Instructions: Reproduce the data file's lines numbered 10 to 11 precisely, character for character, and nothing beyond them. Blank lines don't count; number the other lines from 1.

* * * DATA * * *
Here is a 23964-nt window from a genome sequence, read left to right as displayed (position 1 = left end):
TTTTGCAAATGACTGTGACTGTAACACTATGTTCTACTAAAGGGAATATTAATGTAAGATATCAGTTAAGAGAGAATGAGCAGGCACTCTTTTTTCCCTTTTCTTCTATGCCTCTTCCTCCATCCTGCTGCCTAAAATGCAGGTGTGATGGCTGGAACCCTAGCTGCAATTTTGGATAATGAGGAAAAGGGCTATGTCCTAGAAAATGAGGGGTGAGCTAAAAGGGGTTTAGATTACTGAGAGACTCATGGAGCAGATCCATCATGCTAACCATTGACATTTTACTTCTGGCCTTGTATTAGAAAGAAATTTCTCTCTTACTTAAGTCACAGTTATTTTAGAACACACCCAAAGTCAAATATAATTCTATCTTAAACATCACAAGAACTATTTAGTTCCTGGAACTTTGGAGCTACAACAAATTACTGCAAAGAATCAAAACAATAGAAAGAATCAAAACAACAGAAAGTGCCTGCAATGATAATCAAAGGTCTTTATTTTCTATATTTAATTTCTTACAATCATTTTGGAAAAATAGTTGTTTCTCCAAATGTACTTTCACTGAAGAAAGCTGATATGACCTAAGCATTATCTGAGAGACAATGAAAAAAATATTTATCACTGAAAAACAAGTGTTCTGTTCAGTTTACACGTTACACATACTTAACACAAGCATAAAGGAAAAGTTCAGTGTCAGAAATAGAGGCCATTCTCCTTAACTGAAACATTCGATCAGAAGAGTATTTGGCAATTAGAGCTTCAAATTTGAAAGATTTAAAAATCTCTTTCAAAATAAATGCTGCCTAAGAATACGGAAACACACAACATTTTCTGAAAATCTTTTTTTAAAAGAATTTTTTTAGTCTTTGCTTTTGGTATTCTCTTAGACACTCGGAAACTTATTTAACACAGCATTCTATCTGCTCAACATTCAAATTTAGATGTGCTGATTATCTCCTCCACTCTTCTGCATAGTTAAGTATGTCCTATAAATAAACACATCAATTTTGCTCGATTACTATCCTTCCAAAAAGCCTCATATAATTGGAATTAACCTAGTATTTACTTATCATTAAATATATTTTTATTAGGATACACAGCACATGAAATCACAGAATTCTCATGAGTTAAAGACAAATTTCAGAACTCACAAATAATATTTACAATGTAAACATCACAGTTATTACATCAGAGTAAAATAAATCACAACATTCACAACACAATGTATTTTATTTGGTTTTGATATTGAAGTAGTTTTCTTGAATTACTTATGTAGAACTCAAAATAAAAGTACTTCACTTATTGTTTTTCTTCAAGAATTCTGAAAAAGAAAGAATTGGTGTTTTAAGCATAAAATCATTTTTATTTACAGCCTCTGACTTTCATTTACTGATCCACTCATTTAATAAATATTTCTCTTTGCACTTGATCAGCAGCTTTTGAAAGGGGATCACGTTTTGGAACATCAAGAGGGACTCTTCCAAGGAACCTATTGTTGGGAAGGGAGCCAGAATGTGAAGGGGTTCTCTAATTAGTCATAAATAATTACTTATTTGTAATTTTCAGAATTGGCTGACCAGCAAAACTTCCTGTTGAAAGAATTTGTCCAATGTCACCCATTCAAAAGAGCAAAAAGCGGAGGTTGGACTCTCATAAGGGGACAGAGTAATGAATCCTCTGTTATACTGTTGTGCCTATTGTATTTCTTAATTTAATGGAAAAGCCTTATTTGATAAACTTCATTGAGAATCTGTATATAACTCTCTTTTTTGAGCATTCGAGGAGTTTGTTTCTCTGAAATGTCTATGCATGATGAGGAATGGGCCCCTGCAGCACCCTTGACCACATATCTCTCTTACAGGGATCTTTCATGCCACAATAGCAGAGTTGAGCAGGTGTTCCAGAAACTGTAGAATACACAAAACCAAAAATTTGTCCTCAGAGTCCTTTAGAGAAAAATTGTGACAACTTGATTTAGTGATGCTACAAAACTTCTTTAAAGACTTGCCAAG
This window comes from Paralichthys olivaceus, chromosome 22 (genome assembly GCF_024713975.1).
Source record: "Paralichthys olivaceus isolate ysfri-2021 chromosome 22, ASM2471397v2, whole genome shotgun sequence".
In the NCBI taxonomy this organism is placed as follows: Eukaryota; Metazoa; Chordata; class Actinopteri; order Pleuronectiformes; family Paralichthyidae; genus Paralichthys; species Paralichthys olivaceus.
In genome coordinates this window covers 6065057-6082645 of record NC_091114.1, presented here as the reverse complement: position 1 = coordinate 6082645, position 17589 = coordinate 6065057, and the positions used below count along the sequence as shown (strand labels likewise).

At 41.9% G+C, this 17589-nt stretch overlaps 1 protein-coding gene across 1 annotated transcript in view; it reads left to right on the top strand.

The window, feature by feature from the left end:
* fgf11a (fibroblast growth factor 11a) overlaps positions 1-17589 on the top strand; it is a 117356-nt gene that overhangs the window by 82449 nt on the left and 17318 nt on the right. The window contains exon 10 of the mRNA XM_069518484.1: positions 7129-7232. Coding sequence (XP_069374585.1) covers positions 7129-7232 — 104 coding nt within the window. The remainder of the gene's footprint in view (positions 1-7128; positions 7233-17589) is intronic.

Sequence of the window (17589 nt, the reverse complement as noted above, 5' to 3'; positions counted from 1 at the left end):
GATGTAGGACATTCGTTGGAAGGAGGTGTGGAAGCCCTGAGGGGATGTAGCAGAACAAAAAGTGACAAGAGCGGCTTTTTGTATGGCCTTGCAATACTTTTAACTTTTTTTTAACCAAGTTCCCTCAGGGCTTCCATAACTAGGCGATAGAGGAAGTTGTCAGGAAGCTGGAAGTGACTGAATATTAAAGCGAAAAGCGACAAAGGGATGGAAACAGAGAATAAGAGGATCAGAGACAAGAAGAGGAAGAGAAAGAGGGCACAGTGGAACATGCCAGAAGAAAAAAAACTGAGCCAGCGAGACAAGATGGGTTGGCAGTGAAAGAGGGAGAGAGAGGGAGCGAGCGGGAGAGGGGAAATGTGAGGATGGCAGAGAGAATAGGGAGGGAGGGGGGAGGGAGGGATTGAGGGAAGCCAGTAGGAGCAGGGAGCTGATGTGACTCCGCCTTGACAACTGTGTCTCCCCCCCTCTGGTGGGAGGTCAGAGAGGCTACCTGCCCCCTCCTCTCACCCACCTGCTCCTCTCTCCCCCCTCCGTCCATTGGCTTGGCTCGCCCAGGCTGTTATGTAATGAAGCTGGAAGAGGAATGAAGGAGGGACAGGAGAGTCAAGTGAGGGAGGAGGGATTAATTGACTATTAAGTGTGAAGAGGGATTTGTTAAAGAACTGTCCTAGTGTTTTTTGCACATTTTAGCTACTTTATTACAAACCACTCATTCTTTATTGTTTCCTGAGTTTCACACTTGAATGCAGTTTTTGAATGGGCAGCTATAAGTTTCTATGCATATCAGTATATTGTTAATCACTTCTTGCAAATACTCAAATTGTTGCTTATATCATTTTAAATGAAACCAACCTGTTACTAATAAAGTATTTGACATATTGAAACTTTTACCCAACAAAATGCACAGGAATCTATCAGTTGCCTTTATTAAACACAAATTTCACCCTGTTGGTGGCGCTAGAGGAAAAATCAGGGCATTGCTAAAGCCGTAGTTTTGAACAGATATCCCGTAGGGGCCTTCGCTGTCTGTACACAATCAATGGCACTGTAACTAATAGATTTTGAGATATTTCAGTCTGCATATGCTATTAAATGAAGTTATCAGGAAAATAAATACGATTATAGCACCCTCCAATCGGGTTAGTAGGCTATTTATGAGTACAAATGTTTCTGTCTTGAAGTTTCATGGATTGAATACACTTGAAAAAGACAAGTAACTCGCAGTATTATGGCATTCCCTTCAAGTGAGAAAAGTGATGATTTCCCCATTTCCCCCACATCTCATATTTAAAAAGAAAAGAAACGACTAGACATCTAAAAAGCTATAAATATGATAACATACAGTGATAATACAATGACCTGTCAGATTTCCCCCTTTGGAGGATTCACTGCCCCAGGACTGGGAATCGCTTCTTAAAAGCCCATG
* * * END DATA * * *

Sequence of the window (17589 nt, the reverse complement as noted above, 5' to 3'; positions counted from 1 at the left end):
GATGTAGGACATTCGTTGGAAGGAGGTGTGGAAGCCCTGAGGGGATGTAGCAGAACAAAAAGTGACAAGAGCGGCTTTTTGTATGGCCTTGCAATACTTTTAACTTTTTTTTAACCAAGTTCCCTCAGGGCTTCCATAACTAGGCGATAGAGGAAGTTGTCAGGAAGCTGGAAGTGACTGAATATTAAAGCGAAAAGCGACAAAGGGATGGAAACAGAGAATAAGAGGATCAGAGACAAGAAGAGGAAGAGAAAGAGGGCACAGTGGAACATGCCAGAAGAAAAAAAACTGAGCCAGCGAGACAAGATGGGTTGGCAGTGAAAGAGGGAGAGAGAGGGAGCGAGCGGGAGAGGGGAAATGTGAGGATGGCAGAGAGAATAGGGAGGGAGGGGGGAGGGAGGGATTGAGGGAAGCCAGTAGGAGCAGGGAGCTGATGTGACTCCGCCTTGACAACTGTGTCTCCCCCCCTCTGGTGGGAGGTCAGAGAGGCTACCTGCCCCCTCCTCTCACCCACCTGCTCCTCTCTCCCCCCTCCGTCCATTGGCTTGGCTCGCCCAGGCTGTTATGTAATGAAGCTGGAAGAGGAATGAAGGAGGGACAGGAGAGTCAAGTGAGGGAGGAGGGATTAATTGACTATTAAGTGTGAAGAGGGATTTGTTAAAGAACTGTCCTAGTGTTTTTTGCACATTTTAGCTACTTTATTACAAACCACTCATTCTTTATTGTTTCCTGAGTTTCACACTTGAATGCAGTTTTTGAATGGGCAGCTATAAGTTTCTATGCATATCAGTATATTGTTAATCACTTCTTGCAAATACTCAAATTGTTGCTTATATCATTTTAAATGAAACCAACCTGTTACTAATAAAGTATTTGACATATTGAAACTTTTACCCAACAAAATGCACAGGAATCTATCAGTTGCCTTTATTAAACACAAATTTCACCCTGTTGGTGGCGCTAGAGGAAAAATCAGGGCATTGCTAAAGCCGTAGTTTTGAACAGATATCCCGTAGGGGCCTTCGCTGTCTGTACACAATCAATGGCACTGTAACTAATAGATTTTGAGATATTTCAGTCTGCATATGCTATTAAATGAAGTTATCAGGAAAATAAATACGATTATAGCACCCTCCAATCGGGTTAGTAGGCTATTTATGAGTACAAATGTTTCTGTCTTGAAGTTTCATGGATTGAATACACTTGAAAAAGACAAGTAACTCGCAGTATTATGGCATTCCCTTCAAGTGAGAAAAGTGATGATTTCCCCATTTCCCCCACATCTCATATTTAAAAAGAAAAGAAACGACTAGACATCTAAAAAGCTATAAATATGATAACATACAGTGATAATACAATGACCTGTCAGATTTCCCCCTTTGGAGGATTCACTGCCCCAGGACTGGGAATCGCTTCTTAAAAGCCCATG